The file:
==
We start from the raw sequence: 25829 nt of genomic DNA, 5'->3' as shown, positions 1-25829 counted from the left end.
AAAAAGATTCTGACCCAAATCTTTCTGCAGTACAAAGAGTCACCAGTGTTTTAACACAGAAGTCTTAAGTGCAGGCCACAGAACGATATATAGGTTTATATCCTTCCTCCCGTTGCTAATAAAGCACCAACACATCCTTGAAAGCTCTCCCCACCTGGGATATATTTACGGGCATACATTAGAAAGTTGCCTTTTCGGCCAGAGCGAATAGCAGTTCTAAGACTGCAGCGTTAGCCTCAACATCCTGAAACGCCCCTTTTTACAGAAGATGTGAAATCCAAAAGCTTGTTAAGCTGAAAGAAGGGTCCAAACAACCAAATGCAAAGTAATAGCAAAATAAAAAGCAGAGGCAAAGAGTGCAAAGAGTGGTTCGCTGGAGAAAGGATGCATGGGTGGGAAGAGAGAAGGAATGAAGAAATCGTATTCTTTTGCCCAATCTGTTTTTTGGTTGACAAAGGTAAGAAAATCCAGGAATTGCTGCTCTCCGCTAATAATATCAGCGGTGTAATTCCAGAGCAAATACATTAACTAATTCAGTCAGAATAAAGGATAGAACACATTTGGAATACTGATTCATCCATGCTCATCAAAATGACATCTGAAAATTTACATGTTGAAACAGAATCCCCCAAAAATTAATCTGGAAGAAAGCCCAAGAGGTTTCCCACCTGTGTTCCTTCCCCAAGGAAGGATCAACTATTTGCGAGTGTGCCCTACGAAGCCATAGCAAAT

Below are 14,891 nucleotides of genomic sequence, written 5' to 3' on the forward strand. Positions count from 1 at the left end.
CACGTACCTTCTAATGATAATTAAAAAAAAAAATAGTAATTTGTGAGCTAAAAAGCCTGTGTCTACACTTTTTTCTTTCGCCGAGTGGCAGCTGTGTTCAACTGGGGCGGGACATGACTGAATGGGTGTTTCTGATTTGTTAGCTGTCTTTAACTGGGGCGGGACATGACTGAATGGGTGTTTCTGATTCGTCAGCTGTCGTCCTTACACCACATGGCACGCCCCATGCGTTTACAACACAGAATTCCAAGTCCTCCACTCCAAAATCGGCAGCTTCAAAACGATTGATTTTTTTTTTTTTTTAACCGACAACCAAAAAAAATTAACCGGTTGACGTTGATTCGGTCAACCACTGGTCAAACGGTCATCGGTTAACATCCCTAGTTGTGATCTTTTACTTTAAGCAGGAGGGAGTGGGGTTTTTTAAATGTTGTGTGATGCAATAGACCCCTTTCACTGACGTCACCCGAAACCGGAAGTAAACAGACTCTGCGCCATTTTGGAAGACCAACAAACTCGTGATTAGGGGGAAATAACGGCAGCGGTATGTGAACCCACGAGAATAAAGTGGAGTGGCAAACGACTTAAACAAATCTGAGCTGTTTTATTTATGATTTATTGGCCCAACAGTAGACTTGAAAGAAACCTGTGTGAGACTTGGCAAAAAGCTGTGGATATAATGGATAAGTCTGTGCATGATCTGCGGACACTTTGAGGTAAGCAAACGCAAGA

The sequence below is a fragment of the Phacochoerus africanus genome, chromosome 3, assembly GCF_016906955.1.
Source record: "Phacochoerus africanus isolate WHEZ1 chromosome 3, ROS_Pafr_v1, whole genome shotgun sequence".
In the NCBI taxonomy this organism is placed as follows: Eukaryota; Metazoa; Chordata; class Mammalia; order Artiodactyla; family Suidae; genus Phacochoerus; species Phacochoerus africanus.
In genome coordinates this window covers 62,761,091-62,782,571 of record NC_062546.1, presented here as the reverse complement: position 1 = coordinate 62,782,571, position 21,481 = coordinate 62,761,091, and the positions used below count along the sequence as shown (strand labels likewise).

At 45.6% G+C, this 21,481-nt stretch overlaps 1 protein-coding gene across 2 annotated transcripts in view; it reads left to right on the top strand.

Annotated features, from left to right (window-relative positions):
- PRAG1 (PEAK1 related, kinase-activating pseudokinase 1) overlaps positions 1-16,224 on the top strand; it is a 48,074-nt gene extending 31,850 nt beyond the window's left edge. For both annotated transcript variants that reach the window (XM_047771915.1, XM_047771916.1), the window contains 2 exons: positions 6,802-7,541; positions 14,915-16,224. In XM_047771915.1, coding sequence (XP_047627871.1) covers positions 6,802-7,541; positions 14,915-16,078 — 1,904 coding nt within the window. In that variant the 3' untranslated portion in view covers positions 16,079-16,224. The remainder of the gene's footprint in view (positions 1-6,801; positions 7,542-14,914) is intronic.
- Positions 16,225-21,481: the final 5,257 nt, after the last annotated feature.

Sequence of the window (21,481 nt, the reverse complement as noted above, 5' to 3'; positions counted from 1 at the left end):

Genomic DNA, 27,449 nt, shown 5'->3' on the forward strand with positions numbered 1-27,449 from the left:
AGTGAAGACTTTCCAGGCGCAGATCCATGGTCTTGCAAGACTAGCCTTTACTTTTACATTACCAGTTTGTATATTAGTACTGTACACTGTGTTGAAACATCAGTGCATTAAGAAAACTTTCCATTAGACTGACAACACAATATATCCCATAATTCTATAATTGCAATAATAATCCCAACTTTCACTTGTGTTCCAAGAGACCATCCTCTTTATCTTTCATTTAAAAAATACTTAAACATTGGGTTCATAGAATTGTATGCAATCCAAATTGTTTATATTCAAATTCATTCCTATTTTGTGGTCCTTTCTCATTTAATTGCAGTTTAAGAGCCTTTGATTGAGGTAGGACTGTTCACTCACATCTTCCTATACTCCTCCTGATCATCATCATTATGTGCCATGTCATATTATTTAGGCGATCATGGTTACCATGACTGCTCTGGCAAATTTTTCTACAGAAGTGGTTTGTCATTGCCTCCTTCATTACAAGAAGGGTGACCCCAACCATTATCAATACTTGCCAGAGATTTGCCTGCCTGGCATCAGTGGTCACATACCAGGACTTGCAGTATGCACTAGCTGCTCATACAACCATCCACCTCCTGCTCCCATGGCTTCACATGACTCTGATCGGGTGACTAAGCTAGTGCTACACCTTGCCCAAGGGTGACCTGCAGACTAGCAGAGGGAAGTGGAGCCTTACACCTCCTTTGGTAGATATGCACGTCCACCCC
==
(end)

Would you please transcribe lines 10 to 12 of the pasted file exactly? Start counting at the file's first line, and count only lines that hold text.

Annotated features, from left to right (window-relative positions):
- PRAG1 (PEAK1 related, kinase-activating pseudokinase 1) overlaps positions 1-16,224 on the top strand; it is a 48,074-nt gene extending 31,850 nt beyond the window's left edge. For both annotated transcript variants that reach the window (XM_047771915.1, XM_047771916.1), the window contains 2 exons: positions 6,802-7,541; positions 14,915-16,224. In XM_047771915.1, coding sequence (XP_047627871.1) covers positions 6,802-7,541; positions 14,915-16,078 — 1,904 coding nt within the window. In that variant the 3' untranslated portion in view covers positions 16,079-16,224. The remainder of the gene's footprint in view (positions 1-6,801; positions 7,542-14,914) is intronic.
- Positions 16,225-21,481: the final 5,257 nt, after the last annotated feature.